Tag:Bronco Mendenhall
Posted on: December 30, 2011 4:06 pm
 

QUICK HITS: BYU 24, Tulsa 21 at Armed Forces Bowl

Posted by Jerry Hinnen



BYU WON: Riley Nelson 
hasn't put up the kind of stats BYU quarterbacks have historically/traditionally put up, but after two-thirds of a season as a starter, he's already etched himself into Cougar lore as one of the clutchest signal-callers the school has seen. After a season full of late-game heroics, Nelson did it again, taking over at the Tulsa 48 and guiding his team to the game-winning touchdown with just 11 seconds to play. That score came on a two-yard throw to receiver Cody Hoffman -- his third touchdown reception of the game -- after Nelson faked a clock-stopping spike a la Dan Marino. 

The Cougars trailed 14-3 20 minutes into the game but held the high-powered Golden Hurricane to just one touchdown over the final 40, and only 268 total yards for the game overall.

WHY BYU WON: Because Tulsa just couldn't keep their boot on the Cougars' throat. BYU was just this side of gawdawful in the first half, with Nelson erratic, the defense up-and-down, and the run game ineffective. When the Cougars punted the ball back to the Golden Hurricane with less than a minute left in the first half -- their fifth punt in seven possessions, with one of the others ending in a Nelson pick -- it appeared they would head into the half down 11 and with Tulsa in firm control. But punt returner J.D. Ratliff fumbled the punt under pressure, and the Cougars cashed in with a one-play, 17-yard touchdown "drive."

Thanks to G.J. Kinne executing a clinical 58-yard TD drive of his own early in the fourth, the Golden Hurricane were again in position to put the victory securely in their grasp when a BYU running-into-the-kicker call gave them the ball with a 21-17 lead and under 6 minutes to play. Instead they went a meek three-and-out (just as they had before the penalty), the next time they got the ball bask it was with a three-point deficit and only 11 seconds left. BYU was the better team on the stat sheet (with a 343-268 total yardage advantage), but the Cougars still never would have won this game without Tulsa's willingness to help them out at exactly the moments BYU needed that help the most.

WHEN BYU WON: When Nelson's fake spike threw the Golden Hurricane defense off just enough for Hoffman to come open in the front corner of the end zone. With so little time remaining, Tulsa's only hope was a crazy last-second lateral play that didn't make it past midfield.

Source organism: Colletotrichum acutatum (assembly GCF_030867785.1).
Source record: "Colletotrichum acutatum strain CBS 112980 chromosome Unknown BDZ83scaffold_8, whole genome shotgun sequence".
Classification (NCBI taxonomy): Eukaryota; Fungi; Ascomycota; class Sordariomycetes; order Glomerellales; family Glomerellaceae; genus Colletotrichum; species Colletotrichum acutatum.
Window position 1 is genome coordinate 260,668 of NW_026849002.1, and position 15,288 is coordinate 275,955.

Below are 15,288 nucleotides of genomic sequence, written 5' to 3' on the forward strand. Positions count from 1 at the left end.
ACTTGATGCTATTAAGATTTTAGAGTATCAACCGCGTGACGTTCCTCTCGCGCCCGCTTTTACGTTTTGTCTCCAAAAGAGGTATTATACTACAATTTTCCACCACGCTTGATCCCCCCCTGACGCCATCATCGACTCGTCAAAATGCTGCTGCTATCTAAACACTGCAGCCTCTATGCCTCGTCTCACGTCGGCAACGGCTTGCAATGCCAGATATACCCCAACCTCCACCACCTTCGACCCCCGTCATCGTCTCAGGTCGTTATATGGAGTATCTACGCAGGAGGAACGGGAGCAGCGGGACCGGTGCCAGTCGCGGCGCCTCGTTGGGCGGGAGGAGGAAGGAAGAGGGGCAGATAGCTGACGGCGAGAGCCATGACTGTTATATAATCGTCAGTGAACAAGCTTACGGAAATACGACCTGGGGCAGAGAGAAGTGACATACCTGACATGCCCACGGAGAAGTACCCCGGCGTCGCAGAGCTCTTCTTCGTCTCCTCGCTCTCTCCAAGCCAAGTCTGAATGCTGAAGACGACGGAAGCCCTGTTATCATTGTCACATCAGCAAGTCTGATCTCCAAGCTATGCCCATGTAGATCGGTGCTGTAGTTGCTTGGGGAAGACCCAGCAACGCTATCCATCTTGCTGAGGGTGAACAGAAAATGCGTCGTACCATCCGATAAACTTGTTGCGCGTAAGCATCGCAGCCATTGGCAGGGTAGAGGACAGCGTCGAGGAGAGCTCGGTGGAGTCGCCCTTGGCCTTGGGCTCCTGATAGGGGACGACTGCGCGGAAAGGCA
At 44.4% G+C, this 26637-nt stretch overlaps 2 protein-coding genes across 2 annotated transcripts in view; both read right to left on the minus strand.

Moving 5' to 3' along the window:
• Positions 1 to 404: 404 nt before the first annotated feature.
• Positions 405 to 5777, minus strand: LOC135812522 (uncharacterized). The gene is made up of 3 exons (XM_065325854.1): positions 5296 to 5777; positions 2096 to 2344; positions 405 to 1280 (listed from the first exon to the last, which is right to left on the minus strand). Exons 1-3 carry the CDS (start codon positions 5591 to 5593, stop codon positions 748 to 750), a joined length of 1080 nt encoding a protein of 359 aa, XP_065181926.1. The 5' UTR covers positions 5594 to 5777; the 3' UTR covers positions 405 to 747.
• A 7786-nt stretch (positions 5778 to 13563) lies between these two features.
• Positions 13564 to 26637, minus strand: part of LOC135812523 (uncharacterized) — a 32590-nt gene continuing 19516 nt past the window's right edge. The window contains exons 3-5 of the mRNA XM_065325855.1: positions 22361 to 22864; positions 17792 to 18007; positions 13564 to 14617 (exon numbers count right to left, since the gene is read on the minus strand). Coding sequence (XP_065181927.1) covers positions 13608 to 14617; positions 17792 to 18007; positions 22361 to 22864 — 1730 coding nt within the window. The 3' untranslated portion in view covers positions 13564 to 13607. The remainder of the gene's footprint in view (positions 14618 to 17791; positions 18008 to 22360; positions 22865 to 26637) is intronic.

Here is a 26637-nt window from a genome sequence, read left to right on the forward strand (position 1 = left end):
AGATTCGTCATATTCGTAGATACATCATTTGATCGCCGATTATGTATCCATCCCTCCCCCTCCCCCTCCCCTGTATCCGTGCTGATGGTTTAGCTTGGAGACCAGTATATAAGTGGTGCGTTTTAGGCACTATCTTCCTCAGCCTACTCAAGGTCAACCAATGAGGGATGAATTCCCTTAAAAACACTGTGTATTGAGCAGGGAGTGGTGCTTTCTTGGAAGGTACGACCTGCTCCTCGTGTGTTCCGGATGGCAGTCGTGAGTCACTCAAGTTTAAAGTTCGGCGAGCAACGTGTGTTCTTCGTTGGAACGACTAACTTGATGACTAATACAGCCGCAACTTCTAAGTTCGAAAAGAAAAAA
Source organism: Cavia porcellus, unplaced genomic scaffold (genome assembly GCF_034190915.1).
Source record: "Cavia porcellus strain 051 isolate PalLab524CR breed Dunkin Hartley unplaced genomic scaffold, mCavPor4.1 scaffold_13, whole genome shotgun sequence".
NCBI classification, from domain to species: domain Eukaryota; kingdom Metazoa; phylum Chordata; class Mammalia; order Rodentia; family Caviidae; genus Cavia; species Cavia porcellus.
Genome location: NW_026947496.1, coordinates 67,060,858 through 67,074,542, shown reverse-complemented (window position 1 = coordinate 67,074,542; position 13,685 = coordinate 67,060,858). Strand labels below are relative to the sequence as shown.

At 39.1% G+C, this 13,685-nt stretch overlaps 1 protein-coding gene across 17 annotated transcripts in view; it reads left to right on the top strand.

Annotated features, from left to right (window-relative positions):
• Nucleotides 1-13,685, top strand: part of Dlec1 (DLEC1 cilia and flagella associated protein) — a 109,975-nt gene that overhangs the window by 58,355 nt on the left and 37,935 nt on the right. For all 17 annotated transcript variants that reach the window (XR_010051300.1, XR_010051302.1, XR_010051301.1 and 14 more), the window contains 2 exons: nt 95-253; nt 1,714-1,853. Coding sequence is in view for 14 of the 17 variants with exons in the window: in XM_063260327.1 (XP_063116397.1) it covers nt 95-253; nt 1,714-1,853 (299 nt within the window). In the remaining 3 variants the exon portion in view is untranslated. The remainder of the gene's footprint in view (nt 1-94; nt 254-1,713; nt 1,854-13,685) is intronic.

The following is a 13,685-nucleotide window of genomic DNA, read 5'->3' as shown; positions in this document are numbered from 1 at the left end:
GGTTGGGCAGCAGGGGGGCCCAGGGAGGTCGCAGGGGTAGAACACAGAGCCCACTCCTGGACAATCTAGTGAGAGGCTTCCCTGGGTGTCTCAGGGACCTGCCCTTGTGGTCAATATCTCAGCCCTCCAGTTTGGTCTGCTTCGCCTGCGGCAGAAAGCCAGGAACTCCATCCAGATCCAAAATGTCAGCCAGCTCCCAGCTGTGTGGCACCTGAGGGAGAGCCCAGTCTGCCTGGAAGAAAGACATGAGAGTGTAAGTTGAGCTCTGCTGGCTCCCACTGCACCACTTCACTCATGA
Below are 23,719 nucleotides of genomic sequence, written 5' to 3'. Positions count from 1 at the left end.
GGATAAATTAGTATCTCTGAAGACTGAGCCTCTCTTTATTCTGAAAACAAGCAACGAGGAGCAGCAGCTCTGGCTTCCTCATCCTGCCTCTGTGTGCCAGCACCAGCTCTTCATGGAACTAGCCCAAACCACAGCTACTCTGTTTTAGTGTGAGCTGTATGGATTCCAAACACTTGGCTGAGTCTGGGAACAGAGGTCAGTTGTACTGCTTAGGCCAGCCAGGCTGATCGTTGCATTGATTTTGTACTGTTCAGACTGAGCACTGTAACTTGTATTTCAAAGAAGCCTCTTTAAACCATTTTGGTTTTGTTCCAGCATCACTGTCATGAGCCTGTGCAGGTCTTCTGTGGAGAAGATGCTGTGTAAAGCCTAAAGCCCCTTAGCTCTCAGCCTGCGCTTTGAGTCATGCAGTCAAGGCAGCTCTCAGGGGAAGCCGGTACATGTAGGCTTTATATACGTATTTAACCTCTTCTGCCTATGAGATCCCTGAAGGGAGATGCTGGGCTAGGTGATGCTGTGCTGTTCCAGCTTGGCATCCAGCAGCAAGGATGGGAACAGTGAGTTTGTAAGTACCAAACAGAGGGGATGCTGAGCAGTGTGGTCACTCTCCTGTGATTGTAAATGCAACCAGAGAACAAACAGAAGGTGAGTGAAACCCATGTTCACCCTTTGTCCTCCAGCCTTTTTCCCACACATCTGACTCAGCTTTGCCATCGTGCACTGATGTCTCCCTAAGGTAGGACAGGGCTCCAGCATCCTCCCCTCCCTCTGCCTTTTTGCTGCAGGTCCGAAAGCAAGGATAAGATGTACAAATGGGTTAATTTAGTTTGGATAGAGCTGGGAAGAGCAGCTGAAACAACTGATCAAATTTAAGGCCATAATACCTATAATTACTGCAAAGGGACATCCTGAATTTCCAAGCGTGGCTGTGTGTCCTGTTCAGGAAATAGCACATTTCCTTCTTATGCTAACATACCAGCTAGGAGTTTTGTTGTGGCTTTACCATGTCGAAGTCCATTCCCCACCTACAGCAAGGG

WHAT BYU WON: Their first bowl game as an independent, a final 10-3 record that cements the program's continued relevance without a conference affiliation, and a bundle of optimism entering Nelson's senior year. It wasn't always pretty, but Bronco Mendenhall will surely take it.

WHAT TULSA LOST: Their fifth game of the season, which isn't so bad considering the first three came to Oklahoma, Oklahoma State and Boise State. But if the 2011 Golden Hurricane were ever going to be anything other than just another pdecent Conference USA team, they needed to stay beat (or at least stay competitive with) Houston or win this very winnable bowl game. That they didn't do either means that it's been a nice enough debut season for Bill Blankenship, but not one anyone's going to remember as ultimately "special."

FINAL GRADE: The two teams combined for 611 yards of offense, or some 160 fewer than Baylor managed last night alone. Though the ending offered plenty of drama, the first 59 minutes offered far more in the way of punts, turnovers, and generally disorganized, sloppy offensive play. Kudos to a pair of defenses that showed up to play, but from an aesthetic standpoint -- especially in the immediate wake of the all-timer at the Alamo Bowl -- this was a snooze. C+.

Posted on: December 5, 2011 1:40 pm
 

Jake Heaps transferring from BYU

Posted by Chip Patterson

Highly touted sophomore quarterback Jake Heaps has decided to transfer from BYU, head coach Bronco Mendenhall announced on Monday.

“Jake has decided to leave the program in pursuit of a fresh start for he and his young family,” Mendenhall said in an official release. “Jake is a great young man with tremendous potential and someone I deeply care about. I am sorry to see him leave this wonderful institution yet anxious to follow his future development and success.”

Heaps started ten games as a freshman in 2010, setting school freshman passing records for yards, touchdowns, and wins. After starting the first five games in 2011, Heaps was replaced at the starting position by junior Riley Nelson. Early last month Heaps deflected questions regarding possible transfer or redshirt, committing to "give my 100 percent and commit to this team and this program throughout the rest of the season."

With the season complete, Heaps is now committed to looking for a new home. Mason Kelly, of the Seattle Times, listed Washington, Washington State, Cal and USC as possible destinations for the sophomore quarterback. Heaps leaves BYU having completed 363 of 635 passes for 3,768 yards, 24 touchdowns 17 interceptions in his brief stint with the Cougars.